Loss is a part of life. We all grow and learn in an environment that features loved ones, friends, and peers, and eventually, these people will succumb to the ever-marching pace of time. Life is made meaningful by the fact that it will one day end. As a result, the impact that our loved ones and friends have on our lives is often monumental as we think back on great experiences, unforgettable triumphs, and even bitter defeats that were made better with these unflinching allies by our side.
While everyone will mourn many losses in their time, it doesn’t make the grieving process any easier. If you’re trying to be there for a loved one or dear friend who has lost someone, it can be a challenge to know the best approach. The truth is that everyone grieves differently, and everyone will need something different from the people who care about them. With these three ways to offer condolences, you can structure your support for any kind of need that your friend or family member might have.
1. Beef up your communication efforts for maximum support.
One thing that friends can do to support each other in times of need is to simply be there. A shoulder to cry on, an ear to listen, and more can provide the active support that someone mourning a loss may need in order to begin to let out their emotions and eventually start to heal.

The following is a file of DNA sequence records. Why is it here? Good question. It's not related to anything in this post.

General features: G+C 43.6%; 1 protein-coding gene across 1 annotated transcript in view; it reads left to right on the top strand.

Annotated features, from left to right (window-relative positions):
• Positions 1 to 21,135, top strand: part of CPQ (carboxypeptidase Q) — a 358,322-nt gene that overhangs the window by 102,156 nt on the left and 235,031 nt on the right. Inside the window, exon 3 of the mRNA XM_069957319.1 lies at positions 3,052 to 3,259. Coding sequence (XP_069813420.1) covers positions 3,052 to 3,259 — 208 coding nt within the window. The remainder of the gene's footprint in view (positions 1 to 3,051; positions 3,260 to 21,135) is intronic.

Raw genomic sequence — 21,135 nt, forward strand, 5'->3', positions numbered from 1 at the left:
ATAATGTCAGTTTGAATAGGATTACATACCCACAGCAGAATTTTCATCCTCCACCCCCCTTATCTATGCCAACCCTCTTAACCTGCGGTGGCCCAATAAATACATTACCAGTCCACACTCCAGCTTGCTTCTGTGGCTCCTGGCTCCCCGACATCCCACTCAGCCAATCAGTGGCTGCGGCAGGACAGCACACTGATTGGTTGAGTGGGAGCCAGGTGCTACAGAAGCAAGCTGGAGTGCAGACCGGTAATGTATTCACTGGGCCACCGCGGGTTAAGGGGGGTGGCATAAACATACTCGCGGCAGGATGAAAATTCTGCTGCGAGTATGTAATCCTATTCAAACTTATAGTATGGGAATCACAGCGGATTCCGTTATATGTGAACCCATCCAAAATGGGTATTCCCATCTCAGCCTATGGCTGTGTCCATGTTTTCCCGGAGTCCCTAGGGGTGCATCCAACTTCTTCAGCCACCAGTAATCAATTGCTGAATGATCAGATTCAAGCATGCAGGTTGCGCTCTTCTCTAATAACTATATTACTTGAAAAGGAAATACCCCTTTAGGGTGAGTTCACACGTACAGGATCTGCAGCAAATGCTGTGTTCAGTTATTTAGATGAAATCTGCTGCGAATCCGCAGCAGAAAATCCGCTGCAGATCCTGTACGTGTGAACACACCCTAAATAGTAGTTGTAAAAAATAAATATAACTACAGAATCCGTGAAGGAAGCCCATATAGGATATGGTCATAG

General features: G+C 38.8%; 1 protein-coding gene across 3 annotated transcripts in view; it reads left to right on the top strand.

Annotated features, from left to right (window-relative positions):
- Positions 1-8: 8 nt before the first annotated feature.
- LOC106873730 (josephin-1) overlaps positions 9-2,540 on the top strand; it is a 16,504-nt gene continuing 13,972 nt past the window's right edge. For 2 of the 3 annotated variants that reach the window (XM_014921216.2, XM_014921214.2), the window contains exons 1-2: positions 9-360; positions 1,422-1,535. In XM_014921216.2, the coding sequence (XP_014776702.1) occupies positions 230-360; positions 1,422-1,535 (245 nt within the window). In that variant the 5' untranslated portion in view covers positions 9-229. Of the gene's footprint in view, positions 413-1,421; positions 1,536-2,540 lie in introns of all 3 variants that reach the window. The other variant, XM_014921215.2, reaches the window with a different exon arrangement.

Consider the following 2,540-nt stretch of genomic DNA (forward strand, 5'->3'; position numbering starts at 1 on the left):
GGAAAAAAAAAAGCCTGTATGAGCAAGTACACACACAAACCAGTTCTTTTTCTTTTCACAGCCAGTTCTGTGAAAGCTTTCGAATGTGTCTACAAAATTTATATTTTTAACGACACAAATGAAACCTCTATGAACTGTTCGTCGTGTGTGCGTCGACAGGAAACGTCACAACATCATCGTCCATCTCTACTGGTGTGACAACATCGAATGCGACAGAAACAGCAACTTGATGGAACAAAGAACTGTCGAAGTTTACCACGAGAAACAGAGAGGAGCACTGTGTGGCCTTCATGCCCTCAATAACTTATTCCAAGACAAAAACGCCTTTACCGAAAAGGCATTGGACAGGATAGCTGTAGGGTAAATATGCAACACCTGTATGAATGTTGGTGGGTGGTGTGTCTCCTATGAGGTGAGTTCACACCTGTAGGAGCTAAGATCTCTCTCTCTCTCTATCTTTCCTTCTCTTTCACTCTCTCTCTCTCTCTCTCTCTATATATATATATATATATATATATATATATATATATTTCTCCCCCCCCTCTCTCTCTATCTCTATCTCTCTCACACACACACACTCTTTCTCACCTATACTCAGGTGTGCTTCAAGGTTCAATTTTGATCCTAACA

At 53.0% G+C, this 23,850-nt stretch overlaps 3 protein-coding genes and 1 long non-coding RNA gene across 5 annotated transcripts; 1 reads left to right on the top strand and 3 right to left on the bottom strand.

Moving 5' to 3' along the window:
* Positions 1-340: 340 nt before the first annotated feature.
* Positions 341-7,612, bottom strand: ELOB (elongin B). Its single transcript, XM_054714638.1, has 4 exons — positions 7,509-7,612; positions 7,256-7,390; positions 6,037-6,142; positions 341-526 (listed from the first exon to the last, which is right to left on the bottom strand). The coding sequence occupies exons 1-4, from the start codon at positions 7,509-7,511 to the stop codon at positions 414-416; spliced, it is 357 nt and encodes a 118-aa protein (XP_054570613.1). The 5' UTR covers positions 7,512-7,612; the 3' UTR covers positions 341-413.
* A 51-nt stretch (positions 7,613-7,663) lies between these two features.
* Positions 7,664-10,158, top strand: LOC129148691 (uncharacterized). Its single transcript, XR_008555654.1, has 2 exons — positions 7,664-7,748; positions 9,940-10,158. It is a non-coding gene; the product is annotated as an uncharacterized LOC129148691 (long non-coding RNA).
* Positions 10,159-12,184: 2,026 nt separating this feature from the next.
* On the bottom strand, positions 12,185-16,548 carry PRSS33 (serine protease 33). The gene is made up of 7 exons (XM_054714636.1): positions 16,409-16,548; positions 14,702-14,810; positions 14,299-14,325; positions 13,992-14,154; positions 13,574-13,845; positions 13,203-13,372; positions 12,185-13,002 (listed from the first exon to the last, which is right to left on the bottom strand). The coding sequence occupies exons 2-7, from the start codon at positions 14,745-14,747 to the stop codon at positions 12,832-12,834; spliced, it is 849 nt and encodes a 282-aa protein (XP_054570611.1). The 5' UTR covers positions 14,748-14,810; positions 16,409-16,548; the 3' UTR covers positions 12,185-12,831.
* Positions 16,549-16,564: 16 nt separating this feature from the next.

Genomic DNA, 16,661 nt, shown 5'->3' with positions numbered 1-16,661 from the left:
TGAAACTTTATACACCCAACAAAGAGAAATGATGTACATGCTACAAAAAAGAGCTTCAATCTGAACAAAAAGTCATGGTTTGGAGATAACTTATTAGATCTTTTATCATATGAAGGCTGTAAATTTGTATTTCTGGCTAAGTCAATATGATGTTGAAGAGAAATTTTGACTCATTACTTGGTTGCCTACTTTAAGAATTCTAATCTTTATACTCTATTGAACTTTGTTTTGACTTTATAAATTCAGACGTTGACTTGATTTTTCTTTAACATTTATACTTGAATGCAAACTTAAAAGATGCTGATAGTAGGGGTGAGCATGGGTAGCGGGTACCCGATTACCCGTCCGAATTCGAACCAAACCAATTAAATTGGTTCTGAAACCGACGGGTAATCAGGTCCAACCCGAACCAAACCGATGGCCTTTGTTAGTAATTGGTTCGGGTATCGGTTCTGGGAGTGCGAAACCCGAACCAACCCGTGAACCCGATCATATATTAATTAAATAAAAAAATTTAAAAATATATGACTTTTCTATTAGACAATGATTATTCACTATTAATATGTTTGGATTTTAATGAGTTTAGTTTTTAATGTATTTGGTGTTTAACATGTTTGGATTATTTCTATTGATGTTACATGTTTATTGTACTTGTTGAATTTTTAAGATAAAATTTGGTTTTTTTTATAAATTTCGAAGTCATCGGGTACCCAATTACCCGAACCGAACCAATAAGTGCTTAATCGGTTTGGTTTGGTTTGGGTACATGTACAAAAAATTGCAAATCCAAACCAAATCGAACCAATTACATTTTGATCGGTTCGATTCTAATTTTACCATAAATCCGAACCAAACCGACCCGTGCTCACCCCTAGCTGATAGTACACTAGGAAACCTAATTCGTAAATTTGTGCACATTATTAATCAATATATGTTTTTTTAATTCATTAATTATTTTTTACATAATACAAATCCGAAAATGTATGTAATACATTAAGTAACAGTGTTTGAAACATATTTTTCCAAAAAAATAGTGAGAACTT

At the funeral home, you can sit with your loved one or close friend and simply be there for them in this time of need. Many people want to talk through their feelings of grief, and acting as a close support system and listening to their stories, heartache, and more can offer some of the most important healing opportunities that can be found. Funeral homes themselves often offer this kind of healing and closure space. The service and wake can be a point of great pain for those who are suffering a loss, but it also gives everyone ample time to say their goodbyes and reminisce in the good times that were had together.
2. Take a hands-off approach to allow space for grieving and healing.
Another essential point of support is in simply not talking sometimes. Acting as a support structure for someone who is going through a loss is important, but some people won’t want to talk about their feelings or pain. A shut-out period can take hold for some who are grieving, and being there to simply spend time together is a great way to show that you aren’t pushing them to heal in a way that will feel unnatural or unhelpful to them.
Oftentimes, people want to open up about their feelings, but only at their own pace. Taking a hands-off approach to the grieving process for those who need this room to feel all on their own is a great way to be as supportive as you can while respecting the wishes of the person you care about.
3. Send a thoughtful gift to show that you care and are thinking of them.
Finally, it’s a great idea to send a plant gift or any other kind of token of your care. Sending someone who is mourning a loss a gift of some kind is a good way to show you are thinking of them without forcing them to engage in a conversation or other kind of back-and-forth that they may not be ready for.
Plants offer themselves as a great gift in these troubling times. This is because nature has an inherent healing property: Simply walking in the park can boost your mood and lower blood pressure. With an indoor plant like a succulent, orchid, or other houseplant blooms, you can show that you’re thinking of them without getting in the way of their ongoing grief and healing.
Consider these options for the best approach to helping someone who is mourning.